8. I had an exclusive representation agreement with my gallery. If they’ve gone insolvent has this agreement been terminated and could I go to another gallery for representation?

Generally where the gallery goes out of business and therefore can no longer perform any part of the contract, the agreement would be brought to an end. If the insolvency process means the gallery will generally continue business, you may need to formally terminate your agreement.

9. The gallery has gone insolvent but the gallery director has been trying to contact me. Is it ok for me to speak to them or does this interrupt the insolvency process?

It is recommended that all conversations take place with the professional managing the insolvency process (the insolvency practitioner, or IP).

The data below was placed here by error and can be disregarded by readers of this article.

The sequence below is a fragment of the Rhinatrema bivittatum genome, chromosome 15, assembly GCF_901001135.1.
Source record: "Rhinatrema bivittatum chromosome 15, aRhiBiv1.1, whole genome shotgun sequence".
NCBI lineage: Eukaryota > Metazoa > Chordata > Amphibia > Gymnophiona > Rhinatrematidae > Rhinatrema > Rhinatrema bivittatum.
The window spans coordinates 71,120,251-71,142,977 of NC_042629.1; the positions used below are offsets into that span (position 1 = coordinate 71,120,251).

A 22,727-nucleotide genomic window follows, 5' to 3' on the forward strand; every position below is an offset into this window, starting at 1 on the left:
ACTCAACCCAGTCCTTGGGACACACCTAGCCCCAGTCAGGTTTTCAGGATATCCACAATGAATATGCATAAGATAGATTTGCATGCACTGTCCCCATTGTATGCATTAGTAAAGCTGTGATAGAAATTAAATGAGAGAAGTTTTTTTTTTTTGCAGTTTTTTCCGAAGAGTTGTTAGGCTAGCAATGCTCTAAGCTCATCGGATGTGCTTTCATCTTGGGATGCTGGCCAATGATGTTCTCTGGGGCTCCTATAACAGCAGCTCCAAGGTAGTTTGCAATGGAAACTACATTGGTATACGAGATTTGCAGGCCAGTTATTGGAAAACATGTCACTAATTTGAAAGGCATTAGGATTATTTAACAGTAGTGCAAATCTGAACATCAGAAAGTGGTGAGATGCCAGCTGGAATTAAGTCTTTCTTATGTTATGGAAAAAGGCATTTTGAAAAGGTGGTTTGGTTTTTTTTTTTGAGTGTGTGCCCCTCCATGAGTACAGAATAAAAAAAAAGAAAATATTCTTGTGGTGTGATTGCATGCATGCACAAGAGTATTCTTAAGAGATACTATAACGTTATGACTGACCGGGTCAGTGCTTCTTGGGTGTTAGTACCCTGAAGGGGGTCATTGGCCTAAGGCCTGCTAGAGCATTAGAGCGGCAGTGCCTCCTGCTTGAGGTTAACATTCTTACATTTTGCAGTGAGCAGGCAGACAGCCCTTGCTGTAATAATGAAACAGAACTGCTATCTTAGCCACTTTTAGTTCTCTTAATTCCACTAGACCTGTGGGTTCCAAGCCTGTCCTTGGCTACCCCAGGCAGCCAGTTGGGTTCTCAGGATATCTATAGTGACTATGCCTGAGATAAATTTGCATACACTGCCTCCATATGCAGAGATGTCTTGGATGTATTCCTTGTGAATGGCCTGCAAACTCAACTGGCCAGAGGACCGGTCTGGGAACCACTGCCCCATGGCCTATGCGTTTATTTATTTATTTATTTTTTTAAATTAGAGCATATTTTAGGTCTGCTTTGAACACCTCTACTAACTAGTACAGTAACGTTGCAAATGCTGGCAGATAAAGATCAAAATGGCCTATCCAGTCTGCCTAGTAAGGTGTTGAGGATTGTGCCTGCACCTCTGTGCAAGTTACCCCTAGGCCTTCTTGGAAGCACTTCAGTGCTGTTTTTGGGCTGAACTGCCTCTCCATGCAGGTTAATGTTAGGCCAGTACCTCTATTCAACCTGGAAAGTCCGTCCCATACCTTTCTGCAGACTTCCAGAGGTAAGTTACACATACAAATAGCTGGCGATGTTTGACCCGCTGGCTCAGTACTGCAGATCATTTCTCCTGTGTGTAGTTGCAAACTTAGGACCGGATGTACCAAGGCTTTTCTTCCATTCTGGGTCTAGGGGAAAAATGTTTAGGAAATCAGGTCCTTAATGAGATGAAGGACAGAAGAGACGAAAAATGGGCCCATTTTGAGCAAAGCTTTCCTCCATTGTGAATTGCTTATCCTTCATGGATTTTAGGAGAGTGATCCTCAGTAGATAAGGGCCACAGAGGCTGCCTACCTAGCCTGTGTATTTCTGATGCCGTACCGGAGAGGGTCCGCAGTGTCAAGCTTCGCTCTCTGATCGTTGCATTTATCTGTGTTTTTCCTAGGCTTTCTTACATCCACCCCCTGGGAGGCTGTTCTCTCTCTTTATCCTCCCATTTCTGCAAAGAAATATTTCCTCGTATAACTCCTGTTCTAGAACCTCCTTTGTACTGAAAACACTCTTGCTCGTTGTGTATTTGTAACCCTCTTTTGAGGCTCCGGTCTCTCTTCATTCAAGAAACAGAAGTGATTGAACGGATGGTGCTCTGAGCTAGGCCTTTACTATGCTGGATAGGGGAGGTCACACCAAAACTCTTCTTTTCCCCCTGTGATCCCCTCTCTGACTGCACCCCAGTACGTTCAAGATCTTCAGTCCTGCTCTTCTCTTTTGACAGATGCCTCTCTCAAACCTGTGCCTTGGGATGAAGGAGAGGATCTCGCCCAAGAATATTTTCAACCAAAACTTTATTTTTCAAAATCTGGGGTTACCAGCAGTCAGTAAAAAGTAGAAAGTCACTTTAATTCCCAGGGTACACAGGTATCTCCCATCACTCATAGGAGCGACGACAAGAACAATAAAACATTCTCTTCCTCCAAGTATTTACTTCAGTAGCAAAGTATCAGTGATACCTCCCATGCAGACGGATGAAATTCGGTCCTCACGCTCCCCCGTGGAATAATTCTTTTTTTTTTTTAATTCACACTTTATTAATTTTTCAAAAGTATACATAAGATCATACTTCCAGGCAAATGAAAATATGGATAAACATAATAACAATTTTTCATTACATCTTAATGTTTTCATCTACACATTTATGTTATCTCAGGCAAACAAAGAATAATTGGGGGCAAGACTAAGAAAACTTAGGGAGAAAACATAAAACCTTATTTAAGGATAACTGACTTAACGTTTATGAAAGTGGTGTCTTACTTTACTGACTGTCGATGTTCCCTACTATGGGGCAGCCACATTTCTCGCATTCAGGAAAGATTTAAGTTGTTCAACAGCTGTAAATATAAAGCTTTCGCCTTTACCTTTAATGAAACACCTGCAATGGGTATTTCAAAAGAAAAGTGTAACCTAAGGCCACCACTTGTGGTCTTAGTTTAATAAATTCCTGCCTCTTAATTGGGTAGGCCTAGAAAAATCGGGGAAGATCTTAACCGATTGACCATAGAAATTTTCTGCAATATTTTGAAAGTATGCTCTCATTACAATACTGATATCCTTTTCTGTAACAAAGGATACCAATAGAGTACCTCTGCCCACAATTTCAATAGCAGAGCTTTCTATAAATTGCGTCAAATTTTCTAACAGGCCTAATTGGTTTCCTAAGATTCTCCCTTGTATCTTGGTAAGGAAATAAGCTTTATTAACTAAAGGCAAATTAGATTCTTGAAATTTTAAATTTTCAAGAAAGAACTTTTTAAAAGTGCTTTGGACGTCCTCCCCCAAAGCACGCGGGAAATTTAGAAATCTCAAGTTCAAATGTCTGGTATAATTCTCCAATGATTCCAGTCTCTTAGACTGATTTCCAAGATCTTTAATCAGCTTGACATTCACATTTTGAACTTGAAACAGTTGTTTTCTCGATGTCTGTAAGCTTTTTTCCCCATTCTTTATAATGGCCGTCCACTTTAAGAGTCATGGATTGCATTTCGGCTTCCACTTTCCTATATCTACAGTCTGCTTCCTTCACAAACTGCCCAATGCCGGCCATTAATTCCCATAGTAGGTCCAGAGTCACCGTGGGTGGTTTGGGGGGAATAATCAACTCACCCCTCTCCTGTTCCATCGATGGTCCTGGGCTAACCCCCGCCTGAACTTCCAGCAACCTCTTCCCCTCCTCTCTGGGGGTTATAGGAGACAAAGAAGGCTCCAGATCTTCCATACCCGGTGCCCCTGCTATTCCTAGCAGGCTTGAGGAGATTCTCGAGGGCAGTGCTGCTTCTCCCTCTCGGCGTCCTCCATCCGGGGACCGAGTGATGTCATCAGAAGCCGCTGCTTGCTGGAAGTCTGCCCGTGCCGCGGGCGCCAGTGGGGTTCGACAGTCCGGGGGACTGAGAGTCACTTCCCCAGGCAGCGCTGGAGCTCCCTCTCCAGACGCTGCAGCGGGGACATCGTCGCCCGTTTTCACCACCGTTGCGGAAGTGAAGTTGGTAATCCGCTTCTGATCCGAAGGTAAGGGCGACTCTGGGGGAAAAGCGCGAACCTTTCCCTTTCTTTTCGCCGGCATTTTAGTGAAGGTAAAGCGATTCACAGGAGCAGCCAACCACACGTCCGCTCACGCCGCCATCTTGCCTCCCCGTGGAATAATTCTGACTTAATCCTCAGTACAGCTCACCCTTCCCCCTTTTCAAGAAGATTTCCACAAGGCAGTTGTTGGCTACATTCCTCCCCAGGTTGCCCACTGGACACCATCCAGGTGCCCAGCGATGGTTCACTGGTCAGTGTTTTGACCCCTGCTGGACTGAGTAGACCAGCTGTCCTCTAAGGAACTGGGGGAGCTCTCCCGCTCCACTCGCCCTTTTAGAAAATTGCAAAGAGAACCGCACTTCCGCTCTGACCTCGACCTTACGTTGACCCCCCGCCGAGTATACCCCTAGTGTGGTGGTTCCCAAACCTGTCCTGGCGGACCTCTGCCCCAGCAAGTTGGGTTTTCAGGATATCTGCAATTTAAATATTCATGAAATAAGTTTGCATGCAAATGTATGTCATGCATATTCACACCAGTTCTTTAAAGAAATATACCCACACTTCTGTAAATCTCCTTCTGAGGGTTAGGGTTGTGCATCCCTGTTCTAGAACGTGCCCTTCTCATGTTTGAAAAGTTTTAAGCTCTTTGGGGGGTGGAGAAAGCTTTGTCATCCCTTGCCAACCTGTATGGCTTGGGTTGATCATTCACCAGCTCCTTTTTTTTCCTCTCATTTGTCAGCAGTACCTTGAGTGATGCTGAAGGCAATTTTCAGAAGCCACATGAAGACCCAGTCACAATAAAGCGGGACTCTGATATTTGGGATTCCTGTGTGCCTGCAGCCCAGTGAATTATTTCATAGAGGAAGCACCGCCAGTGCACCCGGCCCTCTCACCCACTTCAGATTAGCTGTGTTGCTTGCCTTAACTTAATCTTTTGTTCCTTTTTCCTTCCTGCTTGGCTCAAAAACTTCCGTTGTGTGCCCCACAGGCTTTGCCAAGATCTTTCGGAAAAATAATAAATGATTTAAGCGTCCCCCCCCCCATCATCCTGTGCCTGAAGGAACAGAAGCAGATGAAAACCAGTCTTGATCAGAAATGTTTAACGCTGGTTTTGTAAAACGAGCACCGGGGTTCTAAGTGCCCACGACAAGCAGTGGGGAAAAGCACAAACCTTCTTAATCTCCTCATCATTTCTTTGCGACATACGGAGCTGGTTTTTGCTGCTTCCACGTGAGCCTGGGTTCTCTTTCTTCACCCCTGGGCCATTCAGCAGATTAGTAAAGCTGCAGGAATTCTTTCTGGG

There may be times when the IP says it’s ok for the director to talk to you directly, but check with them first.

10. What can I do if my artworks are held in storage and the storage company wants to charge me for the storage fees because the gallery can no longer pay?

It depends on the nature of the agreement the gallery has with the warehouse.

If, unusually, your artwork was being stored as part of an agreement you had with the gallery to do that, then the gallery has been acting as your agent and the warehouse is entitled to hold on to the artwork until it receives payment from you. This is called exercising a "lien".

If the artwork is being stored for the gallery's own commercial and business purposes as is usually the case, then the warehouse is not entitled to exercise a lien and should release it to you without payment.



Disclaimer: This factsheet is offered as a general guide on insolvency issues that may affect artists or their estates. It does not represent an exhaustive account. It is not intended to offer legal advice and should not be relied on as such. We strongly recommend you seek specialist advice for any specific circumstances.